Even before they arrived, fans would have suffered manifold indignities. The lovely sanctuary of Olympia was remote, nestled in Greece’s southwest corner 210 miles from Athens, so to get there most spectators had traipsed rough mountain highways, at least a ten-day journey; international spectators had risked storms and shipwreck to sail from as far away as Spain and the Black Sea. When the weary travelers arrived, they found a venue sadly unprepared to accommodate them. “An endless mass of people,” complained second- century writer Lucian, utterly swamped Olympia’s modest facilities, creating conditions similar to a badly planned rock concert of today.

The only inn at Olympia, the Leonidaion, was reserved for ambassadors and other officials. The Sacred Precinct of Zeus—a walled-off enclave of temples and shrines—was besieged on all sides by a vast campground, and rowdy throngs competed for space in it, in keeping with their station. Most simply flung bedding wherever they could. Others rented space in temporary shelters or put up tents. Plato himself once slept in a makeshift barracks, head to toe with snoring, drunken strangers.

Thousands of cooking fires created a fog of smoke. Crowd control was enforced by local officials with whips. And yet, as attendance figures suggest, none of these miseries could keep the dedicated sports fan away. The Games were sensationally popular, held without fail every four years from 776 b.c. until the Christian emperors banned pagan festivals in a.d. 394—a run of nearly 1,200 years. For the Greeks, it was considered a great misfortune to die without having been to Olympia. One Athenian baker boasted on his gravestone that he had attended the Games 12 times. “By heaven!” raved the holy man Apollonius of Tyana. “Nothing in the world of men is so agreeable or dear to the Gods.”

What kept fans coming back, generation after generation? It was a question that the Athenian philosopher and sports buff Epictetus pondered in the first century. He concluded that the Olympics were a metaphor for human existence itself. Every day was filled with difficulties and tribulations: unbearable heat, pushy crowds, grime, noise and endless petty annoyances. “But of course you put up with it all,” he said, “because it’s an unforgettable spectacle.”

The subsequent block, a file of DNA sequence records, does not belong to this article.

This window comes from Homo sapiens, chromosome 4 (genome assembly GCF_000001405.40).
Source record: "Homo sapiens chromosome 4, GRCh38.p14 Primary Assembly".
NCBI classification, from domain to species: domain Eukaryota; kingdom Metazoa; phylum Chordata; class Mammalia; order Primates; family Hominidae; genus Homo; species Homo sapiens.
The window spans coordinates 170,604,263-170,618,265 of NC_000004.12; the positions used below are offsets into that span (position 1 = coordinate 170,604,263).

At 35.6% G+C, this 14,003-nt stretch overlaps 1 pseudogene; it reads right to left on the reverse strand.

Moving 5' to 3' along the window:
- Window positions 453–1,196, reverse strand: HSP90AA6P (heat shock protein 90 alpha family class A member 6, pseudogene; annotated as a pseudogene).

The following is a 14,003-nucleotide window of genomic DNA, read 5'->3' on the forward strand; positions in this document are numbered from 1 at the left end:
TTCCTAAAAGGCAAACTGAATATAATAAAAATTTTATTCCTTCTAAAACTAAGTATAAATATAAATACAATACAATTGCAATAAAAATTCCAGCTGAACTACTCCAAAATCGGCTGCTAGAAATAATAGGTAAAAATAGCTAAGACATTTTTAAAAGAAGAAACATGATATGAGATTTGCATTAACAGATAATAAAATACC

And sports were only part of it. The Games were the ultimate pagan entertainment package, where every human diversion could be found, on and off the field. Each Olympiad was an expression of Hellenic unity, an all-consuming pageant for pagans as spiritually profound as a pilgrimage to Varanasi for Hindus or Mecca for Muslims. The site had grand procession routes, dozens of altars, public banquet halls, booths for sideshow artists.

For five hectic days and nights, Olympia was the undisputed capital of the world, where splendid religious rituals— including the butchering of 100 oxen for a public feast—competed with athletic events. There were sacred sights to see: the sanctuary of Olympia was an open-air museum, and visitors went from temple to temple viewing such masterpieces as the 40-foot-high statue of Zeus, one of the Seven Wonders of the Ancient World.

And then there were earthly pursuits: the squalid tent-city was the scene of a round-the-clock bacchanal where students could squander their inheritances in lavish symposia (drinking parties) and some prostitutes made a year’s wages in five days. There were beauty contests, Homer-reading competitions, eating races. Masseurs offered rubdowns to the weary. Young boys in makeup performed erotic dances. There were palm readers and astrologers, soapbox orators and fire-eaters. A starry-eyed pilgrim might be excused for forgetting about the athletic contests—were they not themselves so theatrical.

Of the 18 core events in the Olympics program, some are familiar today—running, wrestling, boxing, javelin, discus. Others are less so. The Games began with a chariot race—a deliriously violent affair, where up to 40 vehicles crowded the track and crashes were guaranteed. Often, only a handful of chariots would complete the course. The hoplitodromia was a 400-yard sprint in full armor. The long jump was performed with weights, to the accompaniment of flute music. One of the favorite audience events was the pankration, a savage all-out brawl, where eye gouging was the only banned tactic. The more brutish participants would snap opponents’ fingers, or tear out their intestines; the judges (one coach noted) “approve of strangling.” There were no team sports, no ball sports, no swimming events, no marathon and nothing resembling an Olympic torch. (The marathon was introduced in 1896 and the torch was added at Hitler’s 1936 Olympic Games in Berlin.)

All the vices of our modern Games were present at their birth. Despite the Sacred Olympic Truce, which supposedly banned all wars that might mar the success of the event, the ancient Games were often caught up in Greek internal politics. (The Spartans were banned from attending in 424 b.c. during the Peloponnesian War.) A military force from Elis once even attacked Olympia itself, in the middle of a wrestling match, forcing defenders into positions on tops of temples.

Corruption charges would regularly disgrace contenders. As early as 388 b.c., a certain Eupolus of Thessaly bribed three boxers to throw their fights against him. Not even judges were above suspicion. In a.d. 67, they accepted hefty bribes from the Roman emperor Nero, awarding him first prize in the chariot race—notwithstanding that he fell out of his vehicle and failed to complete the course.

In fact, money permeated every aspect of ancient athletics. The contestants, professionals all, lived on stipends from civic bodies and private patrons and traveled in troupes from one sporting event to the next, picking up cash prizes as they went. (Tellingly, the ancient Greeks did not even have a word for amateur; the closest was idiotes, meaning an unskilled person, as well as an ignoramus.) If an olive wreath was the official Olympic prize, champions knew that the real rewards were more consequential: they would be treated like demigods and guaranteed “sweet smooth sailing,” as the poet Pindar put it, for the rest of their natural lives.